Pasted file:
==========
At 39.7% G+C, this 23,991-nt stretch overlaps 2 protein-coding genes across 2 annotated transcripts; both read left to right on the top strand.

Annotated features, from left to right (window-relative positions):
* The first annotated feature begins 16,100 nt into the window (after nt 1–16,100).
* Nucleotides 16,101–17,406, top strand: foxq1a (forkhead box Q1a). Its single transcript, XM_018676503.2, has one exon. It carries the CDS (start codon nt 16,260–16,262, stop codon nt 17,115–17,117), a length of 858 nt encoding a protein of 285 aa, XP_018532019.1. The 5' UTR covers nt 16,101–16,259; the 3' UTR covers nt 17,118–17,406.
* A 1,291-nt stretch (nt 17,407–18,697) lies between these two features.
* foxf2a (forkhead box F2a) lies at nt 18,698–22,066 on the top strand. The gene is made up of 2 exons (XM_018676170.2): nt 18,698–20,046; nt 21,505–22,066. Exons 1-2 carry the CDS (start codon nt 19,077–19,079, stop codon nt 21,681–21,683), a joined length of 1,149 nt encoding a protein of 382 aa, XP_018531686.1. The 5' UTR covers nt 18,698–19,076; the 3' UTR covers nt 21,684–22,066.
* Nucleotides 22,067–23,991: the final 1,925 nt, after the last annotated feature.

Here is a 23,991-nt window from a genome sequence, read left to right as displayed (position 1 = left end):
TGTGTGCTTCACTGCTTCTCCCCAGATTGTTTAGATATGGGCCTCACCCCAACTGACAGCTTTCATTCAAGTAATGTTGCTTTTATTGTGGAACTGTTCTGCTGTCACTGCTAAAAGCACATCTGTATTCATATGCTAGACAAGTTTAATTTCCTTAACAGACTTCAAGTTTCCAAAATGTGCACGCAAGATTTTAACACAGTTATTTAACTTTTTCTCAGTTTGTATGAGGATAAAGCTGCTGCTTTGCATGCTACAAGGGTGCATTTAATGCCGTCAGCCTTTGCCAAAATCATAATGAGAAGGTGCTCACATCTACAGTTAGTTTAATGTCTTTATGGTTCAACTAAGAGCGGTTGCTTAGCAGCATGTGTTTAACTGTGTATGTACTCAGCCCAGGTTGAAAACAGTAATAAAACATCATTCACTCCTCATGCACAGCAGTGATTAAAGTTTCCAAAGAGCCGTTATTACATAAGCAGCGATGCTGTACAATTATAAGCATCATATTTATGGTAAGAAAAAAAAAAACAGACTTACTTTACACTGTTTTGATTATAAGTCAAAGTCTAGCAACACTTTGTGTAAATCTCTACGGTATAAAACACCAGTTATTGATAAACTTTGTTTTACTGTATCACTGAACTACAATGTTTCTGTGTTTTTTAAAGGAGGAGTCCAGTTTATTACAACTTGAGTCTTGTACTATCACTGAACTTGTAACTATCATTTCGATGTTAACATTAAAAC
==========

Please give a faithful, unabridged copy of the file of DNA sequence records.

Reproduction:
At 39.7% G+C, this 23,991-nt stretch overlaps 2 protein-coding genes across 2 annotated transcripts; both read left to right on the top strand.

Annotated features, from left to right (window-relative positions):
* The first annotated feature begins 16,100 nt into the window (after nt 1–16,100).
* Nucleotides 16,101–17,406, top strand: foxq1a (forkhead box Q1a). Its single transcript, XM_018676503.2, has one exon. It carries the CDS (start codon nt 16,260–16,262, stop codon nt 17,115–17,117), a length of 858 nt encoding a protein of 285 aa, XP_018532019.1. The 5' UTR covers nt 16,101–16,259; the 3' UTR covers nt 17,118–17,406.
* A 1,291-nt stretch (nt 17,407–18,697) lies between these two features.
* foxf2a (forkhead box F2a) lies at nt 18,698–22,066 on the top strand. The gene is made up of 2 exons (XM_018676170.2): nt 18,698–20,046; nt 21,505–22,066. Exons 1-2 carry the CDS (start codon nt 19,077–19,079, stop codon nt 21,681–21,683), a joined length of 1,149 nt encoding a protein of 382 aa, XP_018531686.1. The 5' UTR covers nt 18,698–19,076; the 3' UTR covers nt 21,684–22,066.
* Nucleotides 22,067–23,991: the final 1,925 nt, after the last annotated feature.

Here is a 23,991-nt window from a genome sequence, read left to right as displayed (position 1 = left end):
TGTGTGCTTCACTGCTTCTCCCCAGATTGTTTAGATATGGGCCTCACCCCAACTGACAGCTTTCATTCAAGTAATGTTGCTTTTATTGTGGAACTGTTCTGCTGTCACTGCTAAAAGCACATCTGTATTCATATGCTAGACAAGTTTAATTTCCTTAACAGACTTCAAGTTTCCAAAATGTGCACGCAAGATTTTAACACAGTTATTTAACTTTTTCTCAGTTTGTATGAGGATAAAGCTGCTGCTTTGCATGCTACAAGGGTGCATTTAATGCCGTCAGCCTTTGCCAAAATCATAATGAGAAGGTGCTCACATCTACAGTTAGTTTAATGTCTTTATGGTTCAACTAAGAGCGGTTGCTTAGCAGCATGTGTTTAACTGTGTATGTACTCAGCCCAGGTTGAAAACAGTAATAAAACATCATTCACTCCTCATGCACAGCAGTGATTAAAGTTTCCAAAGAGCCGTTATTACATAAGCAGCGATGCTGTACAATTATAAGCATCATATTTATGGTAAGAAAAAAAAAAACAGACTTACTTTACACTGTTTTGATTATAAGTCAAAGTCTAGCAACACTTTGTGTAAATCTCTACGGTATAAAACACCAGTTATTGATAAACTTTGTTTTACTGTATCACTGAACTACAATGTTTCTGTGTTTTTTAAAGGAGGAGTCCAGTTTATTACAACTTGAGTCTTGTACTATCACTGAACTTGTAACTATCATTTCGATGTTAACATTAAAAC